impatiently for the inquest.

The inquest was held in due form. The surgeons designated to examine the
supposed wounds reported them genuine, the cut in the temple trifling,
the blow in the back of the head sufficient to have caused death.

A violent discussion ensued when the jury came to make up its verdict,
but the conservative members carried the day. A verdict of "death by a
blow upon the head by a weapon in the hands of a person or persons
unknown to the jury" was rendered; the body reinterred and the crowds of
curiosity seekers withdrew from Ilexhurst.

Unfortunately during the era of excitement Gerald was locked in his
room, lost in the contemplation of some question of memory that had come
upon him, and he was not summoned as a witness, from the fact that in no
way had he been mentioned in the case, except by Gen. Evan, who
testified that he was asleep when the death occurred. The German
professor and Gen. Evan were witnesses and gave their testimony readily.

Evan explained that, although present at the finding of the body, he
left immediately to meet a gentleman who had called, and did not return.
When asked as to Edward's actions he admitted that they were excited,
but stated that other matters, naming them briefly, were engaging them
at the same time and that they were of a disturbing nature. The woman,
he said, had first attracted Edward's attention by falling against the
glass, which she was evidently looking through, and which she broke in
her fall. If she was struck, it was probably at that moment.

He was positive in his belief that at the time the sound of falling
glass was heard Edward was in the room, but he would not state it under
oath as a fact. It was this evidence that carried the day.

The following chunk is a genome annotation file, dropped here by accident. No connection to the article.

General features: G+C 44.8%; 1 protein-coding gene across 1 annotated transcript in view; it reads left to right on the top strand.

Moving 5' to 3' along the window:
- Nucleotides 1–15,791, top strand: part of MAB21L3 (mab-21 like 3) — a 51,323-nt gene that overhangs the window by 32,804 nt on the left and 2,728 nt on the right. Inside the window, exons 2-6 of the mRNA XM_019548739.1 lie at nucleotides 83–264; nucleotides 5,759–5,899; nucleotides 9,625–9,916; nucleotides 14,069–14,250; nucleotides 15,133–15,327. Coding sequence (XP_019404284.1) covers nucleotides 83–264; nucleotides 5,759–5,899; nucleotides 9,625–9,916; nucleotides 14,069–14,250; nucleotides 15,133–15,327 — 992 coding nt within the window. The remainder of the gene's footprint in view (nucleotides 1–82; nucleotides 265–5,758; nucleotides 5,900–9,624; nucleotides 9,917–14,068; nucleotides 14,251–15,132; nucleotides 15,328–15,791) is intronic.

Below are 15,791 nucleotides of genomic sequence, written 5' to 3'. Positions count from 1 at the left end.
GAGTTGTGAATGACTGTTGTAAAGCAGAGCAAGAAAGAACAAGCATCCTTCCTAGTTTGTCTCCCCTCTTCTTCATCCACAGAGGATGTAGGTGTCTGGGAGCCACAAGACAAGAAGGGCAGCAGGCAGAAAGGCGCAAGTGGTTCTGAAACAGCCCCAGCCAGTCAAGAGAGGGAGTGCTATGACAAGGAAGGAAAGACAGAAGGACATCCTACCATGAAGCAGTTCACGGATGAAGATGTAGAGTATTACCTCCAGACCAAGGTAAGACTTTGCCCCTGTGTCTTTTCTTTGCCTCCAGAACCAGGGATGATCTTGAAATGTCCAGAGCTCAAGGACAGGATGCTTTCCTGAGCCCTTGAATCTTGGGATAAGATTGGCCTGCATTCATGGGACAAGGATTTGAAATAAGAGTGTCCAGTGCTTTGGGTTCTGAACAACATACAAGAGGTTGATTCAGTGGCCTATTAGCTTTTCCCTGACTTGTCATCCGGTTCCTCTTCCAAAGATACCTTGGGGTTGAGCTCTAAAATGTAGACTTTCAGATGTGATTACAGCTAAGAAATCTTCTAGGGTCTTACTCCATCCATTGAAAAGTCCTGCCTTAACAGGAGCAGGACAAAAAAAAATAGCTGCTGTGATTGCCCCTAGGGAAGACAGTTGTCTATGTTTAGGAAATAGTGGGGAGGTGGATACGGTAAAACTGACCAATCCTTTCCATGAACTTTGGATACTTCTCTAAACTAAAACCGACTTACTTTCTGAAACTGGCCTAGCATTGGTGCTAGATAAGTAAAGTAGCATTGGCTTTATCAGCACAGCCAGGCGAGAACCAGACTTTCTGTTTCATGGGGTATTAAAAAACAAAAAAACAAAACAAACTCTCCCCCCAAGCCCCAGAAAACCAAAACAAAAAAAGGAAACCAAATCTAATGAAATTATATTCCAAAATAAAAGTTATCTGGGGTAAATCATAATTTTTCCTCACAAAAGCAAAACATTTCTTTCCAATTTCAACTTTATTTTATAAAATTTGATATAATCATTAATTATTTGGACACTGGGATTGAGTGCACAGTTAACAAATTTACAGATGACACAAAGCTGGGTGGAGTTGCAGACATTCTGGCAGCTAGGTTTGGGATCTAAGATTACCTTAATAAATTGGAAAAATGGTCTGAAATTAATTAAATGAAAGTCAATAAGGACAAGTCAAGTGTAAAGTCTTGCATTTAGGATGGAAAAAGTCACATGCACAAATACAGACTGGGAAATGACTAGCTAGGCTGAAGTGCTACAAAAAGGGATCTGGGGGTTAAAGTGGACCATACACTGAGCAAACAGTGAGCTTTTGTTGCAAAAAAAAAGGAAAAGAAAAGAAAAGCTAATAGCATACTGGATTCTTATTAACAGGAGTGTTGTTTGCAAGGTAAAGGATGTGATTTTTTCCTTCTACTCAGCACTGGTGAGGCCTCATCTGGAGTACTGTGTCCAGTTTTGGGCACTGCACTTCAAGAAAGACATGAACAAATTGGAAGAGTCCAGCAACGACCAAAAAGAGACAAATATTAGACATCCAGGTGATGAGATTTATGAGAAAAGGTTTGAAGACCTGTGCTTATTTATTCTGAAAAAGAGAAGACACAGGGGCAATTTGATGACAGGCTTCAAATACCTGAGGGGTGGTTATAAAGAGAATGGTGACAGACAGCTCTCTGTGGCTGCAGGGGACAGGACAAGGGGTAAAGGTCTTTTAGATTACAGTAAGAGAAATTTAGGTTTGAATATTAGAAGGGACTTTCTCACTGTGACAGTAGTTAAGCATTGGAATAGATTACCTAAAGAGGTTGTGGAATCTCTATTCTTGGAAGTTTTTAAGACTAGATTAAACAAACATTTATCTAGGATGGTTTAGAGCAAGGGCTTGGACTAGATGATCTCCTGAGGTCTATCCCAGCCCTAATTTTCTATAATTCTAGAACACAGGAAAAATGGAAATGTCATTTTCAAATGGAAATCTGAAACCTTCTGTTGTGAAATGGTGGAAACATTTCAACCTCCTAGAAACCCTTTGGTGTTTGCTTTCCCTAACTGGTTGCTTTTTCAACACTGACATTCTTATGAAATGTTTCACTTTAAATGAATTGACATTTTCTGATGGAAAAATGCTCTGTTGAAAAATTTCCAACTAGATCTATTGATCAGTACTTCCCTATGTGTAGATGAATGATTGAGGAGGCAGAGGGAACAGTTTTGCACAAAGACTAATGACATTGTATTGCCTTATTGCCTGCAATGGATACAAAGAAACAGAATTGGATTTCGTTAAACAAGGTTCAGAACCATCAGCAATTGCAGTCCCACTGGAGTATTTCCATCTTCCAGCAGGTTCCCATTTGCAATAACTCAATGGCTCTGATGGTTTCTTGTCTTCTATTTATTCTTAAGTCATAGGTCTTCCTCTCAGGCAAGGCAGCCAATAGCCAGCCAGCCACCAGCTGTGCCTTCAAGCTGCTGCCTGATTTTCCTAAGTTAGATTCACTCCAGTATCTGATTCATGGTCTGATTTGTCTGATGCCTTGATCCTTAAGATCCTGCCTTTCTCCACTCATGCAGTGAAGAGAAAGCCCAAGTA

When asked where was Edward Morgan and the reason for his absence, he
said that he had gone as the escort of Mrs. Montjoy to Paris, where her
eyes were to be examined, and that the trip had been contemplated for
several weeks. Also that he would return in less than a month.

Nevertheless, the gravest of comments began to be heard upon the
streets, and prophecies were plenty that Edward would never return.

And into these began to creep a word now and then for Royson. "He knew
more than he could prove," "was the victim of circumstances," "a bold
fellow," etc., were fragments of conversation connected with his name.

"We fought out that issue once," he said, briefly, when asked directly
about the character of the woman Rita, "and it is settled so far as I am
concerned." And the public liked the answer.

No charge, however, had been brought against Edward Morgan; the matter
was simply one that disturbed the public; it wanted his explanation and
his presence. But behind it all, behind the hesitancy which the stern,
open championship of Evan and Montjoy commanded, lay the proposition
that of all people in the world only Edward Morgan could have been
benefited by the death of the woman; that he was the only person present
and that she died a violent death. And people would talk.

Then came a greater shock. A little paper, the Tell-Tale, published in
an adjoining city and deriving its support from the publication of
scandals, in which the victim was described without naming, was cried
upon the street. Copies were sold by the hundreds, then thousands. It
practically charged that Edward Morgan was the son of Rita Morgan; that
upon finding Royson possessed of his secret he first killed the woman
and then tried to kill that gentleman in a duel into which Morgan went
with everything to gain and nothing to lose; that upon seeing the storm
gathering he had fled the country, under the pretense of escorting a
very estimable young lady and her mother abroad, the latter going to
have her eyes examined by a Parisian expert, the celebrated Moreau.

It proceeded further; the young man had completely hoodwinked and
deceived the family to which these ladies belonged, and, it was
generally understood, would some day become the husband and son-in-law.
Every sensational feature that could be imagined was brought out--even